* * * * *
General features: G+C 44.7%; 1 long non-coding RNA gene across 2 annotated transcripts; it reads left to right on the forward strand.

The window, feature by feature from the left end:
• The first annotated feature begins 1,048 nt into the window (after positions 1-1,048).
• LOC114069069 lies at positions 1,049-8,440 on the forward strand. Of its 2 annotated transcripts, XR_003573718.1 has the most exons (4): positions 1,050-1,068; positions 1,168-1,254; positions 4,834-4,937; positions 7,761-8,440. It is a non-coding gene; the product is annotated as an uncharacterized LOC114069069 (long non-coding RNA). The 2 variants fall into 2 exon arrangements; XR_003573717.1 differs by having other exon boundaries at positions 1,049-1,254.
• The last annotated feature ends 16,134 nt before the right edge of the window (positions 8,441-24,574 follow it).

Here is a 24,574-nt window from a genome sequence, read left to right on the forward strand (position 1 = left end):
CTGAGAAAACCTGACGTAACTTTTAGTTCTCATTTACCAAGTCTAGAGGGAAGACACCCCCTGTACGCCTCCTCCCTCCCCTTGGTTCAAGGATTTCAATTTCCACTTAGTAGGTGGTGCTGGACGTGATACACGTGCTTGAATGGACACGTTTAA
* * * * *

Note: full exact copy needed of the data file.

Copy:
General features: G+C 44.7%; 1 long non-coding RNA gene across 2 annotated transcripts; it reads left to right on the forward strand.

The window, feature by feature from the left end:
• The first annotated feature begins 1,048 nt into the window (after positions 1-1,048).
• LOC114069069 lies at positions 1,049-8,440 on the forward strand. Of its 2 annotated transcripts, XR_003573718.1 has the most exons (4): positions 1,050-1,068; positions 1,168-1,254; positions 4,834-4,937; positions 7,761-8,440. It is a non-coding gene; the product is annotated as an uncharacterized LOC114069069 (long non-coding RNA). The 2 variants fall into 2 exon arrangements; XR_003573717.1 differs by having other exon boundaries at positions 1,049-1,254.
• The last annotated feature ends 16,134 nt before the right edge of the window (positions 8,441-24,574 follow it).

Here is a 24,574-nt window from a genome sequence, read left to right on the forward strand (position 1 = left end):
CTGAGAAAACCTGACGTAACTTTTAGTTCTCATTTACCAAGTCTAGAGGGAAGACACCCCCTGTACGCCTCCTCCCTCCCCTTGGTTCAAGGATTTCAATTTCCACTTAGTAGGTGGTGCTGGACGTGATACACGTGCTTGAATGGACACGTTTAA